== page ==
Updated: Friday, 26 Mar 2010, 10:40 PM EDT
Published : Friday, 26 Mar 2010, 10:40 PM EDT
AMHERST, N.Y. (WIVB) - They're accused of bilking investors out of millions, dashing dreams with an elaborate scheme.
Three Amherst men faced a federal judge on fraud charges Friday.
And victims told News 4's George Richert about the immensity of the crime.
Jan Borman lost $100,000 in the scam and said, "He saw us but he didn't look at us."
Borman was glad to finally see 55-year-old Guy Gane in handcuffs because she knew nearly two years ago, she might never see her $100,000 again.
Agents raided his Amherst offices of M-One Financial in 2008.
That day, they took away a truckload of documents, but it's taken until now for the U.S. Attorney's Office to unseal a 51-count indictment against Gane, 50-year-old James Lagona, and 58-year-old Ian Gent, all of Amherst.
They're accused of running a Ponzi scheme, taking investors money, promising 10% returns, and using new clients money to pay some of the old clients.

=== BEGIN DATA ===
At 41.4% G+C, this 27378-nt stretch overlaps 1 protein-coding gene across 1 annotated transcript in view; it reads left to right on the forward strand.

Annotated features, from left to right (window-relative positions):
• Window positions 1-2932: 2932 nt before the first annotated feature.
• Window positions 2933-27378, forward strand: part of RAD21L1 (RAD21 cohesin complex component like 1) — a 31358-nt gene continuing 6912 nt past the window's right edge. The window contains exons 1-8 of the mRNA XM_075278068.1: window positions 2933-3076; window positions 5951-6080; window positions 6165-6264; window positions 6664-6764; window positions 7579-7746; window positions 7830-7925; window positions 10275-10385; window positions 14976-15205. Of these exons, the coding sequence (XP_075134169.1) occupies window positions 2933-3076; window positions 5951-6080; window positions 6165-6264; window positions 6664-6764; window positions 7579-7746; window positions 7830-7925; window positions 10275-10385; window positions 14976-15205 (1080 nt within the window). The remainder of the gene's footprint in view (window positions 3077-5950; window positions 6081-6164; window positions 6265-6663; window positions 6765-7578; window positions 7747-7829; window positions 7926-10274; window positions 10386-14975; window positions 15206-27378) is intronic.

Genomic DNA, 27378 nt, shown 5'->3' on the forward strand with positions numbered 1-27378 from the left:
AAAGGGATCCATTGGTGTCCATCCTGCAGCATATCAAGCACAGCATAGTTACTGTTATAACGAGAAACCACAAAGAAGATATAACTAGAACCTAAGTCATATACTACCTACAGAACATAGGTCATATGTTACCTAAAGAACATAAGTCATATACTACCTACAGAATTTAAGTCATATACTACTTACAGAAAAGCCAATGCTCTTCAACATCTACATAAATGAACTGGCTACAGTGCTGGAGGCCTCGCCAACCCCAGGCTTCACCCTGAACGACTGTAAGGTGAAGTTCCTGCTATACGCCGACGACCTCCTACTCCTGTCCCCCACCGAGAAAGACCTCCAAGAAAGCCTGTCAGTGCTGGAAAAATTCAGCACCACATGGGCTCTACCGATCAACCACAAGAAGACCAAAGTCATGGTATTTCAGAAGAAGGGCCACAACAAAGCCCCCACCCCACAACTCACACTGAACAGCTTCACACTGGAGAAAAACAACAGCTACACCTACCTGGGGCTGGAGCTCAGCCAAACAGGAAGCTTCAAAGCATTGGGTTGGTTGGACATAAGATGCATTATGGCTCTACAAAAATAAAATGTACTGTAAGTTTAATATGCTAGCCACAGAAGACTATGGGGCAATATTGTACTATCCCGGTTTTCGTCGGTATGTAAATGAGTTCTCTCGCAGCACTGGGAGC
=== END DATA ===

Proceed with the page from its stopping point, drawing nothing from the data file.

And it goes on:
More than 50 investors may have lost a total of more than $5 million.
"And I think this serves as yet another cautionary tale," reminded U.S. Attorney, William Hochul. "If a deal sounds to good to be true, in this case, the indictment alleges it was too good to be true."
Borman expressed, "I'm victimized, but I'm not embarrassed to tell you that because I didn't do anything wrong. All I did was trust somebody to take care of my funds, and then they stepped all over me."
When she started investing with him in 2004, she was getting returns on her money.
Even her last statements in 2008 showed $49,000 in bold print, when actually the value of her account was just over $1,000
"We had statements, but we didn't know that the money had been withdrawn," explained Borman.
Tom Campbell, who lost $33,000 exclaimed, "But all we really want is justice, and I think it's a good step today, because he's been out there for two years, walking around free."
All three defendants are free on their own recognisance and are due back in court May 28th.
They face up to 20 years in prison if convicted of mail fraud and conspiracy to commit mail fraud.